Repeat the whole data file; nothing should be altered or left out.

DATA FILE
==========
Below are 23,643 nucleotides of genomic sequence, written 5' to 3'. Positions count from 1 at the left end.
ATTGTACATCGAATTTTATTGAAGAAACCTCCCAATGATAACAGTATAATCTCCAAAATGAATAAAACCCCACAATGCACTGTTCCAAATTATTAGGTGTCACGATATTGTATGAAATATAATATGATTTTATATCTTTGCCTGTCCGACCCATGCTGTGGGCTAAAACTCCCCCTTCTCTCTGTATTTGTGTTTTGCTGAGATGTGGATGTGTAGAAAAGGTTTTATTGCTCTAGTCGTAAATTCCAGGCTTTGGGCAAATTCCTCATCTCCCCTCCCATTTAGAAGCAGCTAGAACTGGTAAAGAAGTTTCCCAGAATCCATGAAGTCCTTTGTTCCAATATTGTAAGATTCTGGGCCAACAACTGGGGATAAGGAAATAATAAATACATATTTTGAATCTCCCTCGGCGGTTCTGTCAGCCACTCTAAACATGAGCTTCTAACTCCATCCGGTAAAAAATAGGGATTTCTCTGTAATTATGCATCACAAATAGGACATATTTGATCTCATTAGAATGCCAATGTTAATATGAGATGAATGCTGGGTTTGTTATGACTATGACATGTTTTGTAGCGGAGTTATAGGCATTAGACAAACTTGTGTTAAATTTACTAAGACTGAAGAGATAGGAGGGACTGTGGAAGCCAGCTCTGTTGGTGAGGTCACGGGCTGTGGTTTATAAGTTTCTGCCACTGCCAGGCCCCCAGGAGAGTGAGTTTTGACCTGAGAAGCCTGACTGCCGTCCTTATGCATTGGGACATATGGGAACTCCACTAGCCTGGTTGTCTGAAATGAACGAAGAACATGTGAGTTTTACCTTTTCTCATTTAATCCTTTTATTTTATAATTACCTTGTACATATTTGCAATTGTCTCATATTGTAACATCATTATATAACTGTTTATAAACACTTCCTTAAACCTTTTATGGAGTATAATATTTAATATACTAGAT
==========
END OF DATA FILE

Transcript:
Below are 23,643 nucleotides of genomic sequence, written 5' to 3'. Positions count from 1 at the left end.
ATTGTACATCGAATTTTATTGAAGAAACCTCCCAATGATAACAGTATAATCTCCAAAATGAATAAAACCCCACAATGCACTGTTCCAAATTATTAGGTGTCACGATATTGTATGAAATATAATATGATTTTATATCTTTGCCTGTCCGACCCATGCTGTGGGCTAAAACTCCCCCTTCTCTCTGTATTTGTGTTTTGCTGAGATGTGGATGTGTAGAAAAGGTTTTATTGCTCTAGTCGTAAATTCCAGGCTTTGGGCAAATTCCTCATCTCCCCTCCCATTTAGAAGCAGCTAGAACTGGTAAAGAAGTTTCCCAGAATCCATGAAGTCCTTTGTTCCAATATTGTAAGATTCTGGGCCAACAACTGGGGATAAGGAAATAATAAATACATATTTTGAATCTCCCTCGGCGGTTCTGTCAGCCACTCTAAACATGAGCTTCTAACTCCATCCGGTAAAAAATAGGGATTTCTCTGTAATTATGCATCACAAATAGGACATATTTGATCTCATTAGAATGCCAATGTTAATATGAGATGAATGCTGGGTTTGTTATGACTATGACATGTTTTGTAGCGGAGTTATAGGCATTAGACAAACTTGTGTTAAATTTACTAAGACTGAAGAGATAGGAGGGACTGTGGAAGCCAGCTCTGTTGGTGAGGTCACGGGCTGTGGTTTATAAGTTTCTGCCACTGCCAGGCCCCCAGGAGAGTGAGTTTTGACCTGAGAAGCCTGACTGCCGTCCTTATGCATTGGGACATATGGGAACTCCACTAGCCTGGTTGTCTGAAATGAACGAAGAACATGTGAGTTTTACCTTTTCTCATTTAATCCTTTTATTTTATAATTACCTTGTACATATTTGCAATTGTCTCATATTGTAACATCATTATATAACTGTTTATAAACACTTCCTTAAACCTTTTATGGAGTATAATATTTAATATACTAGAT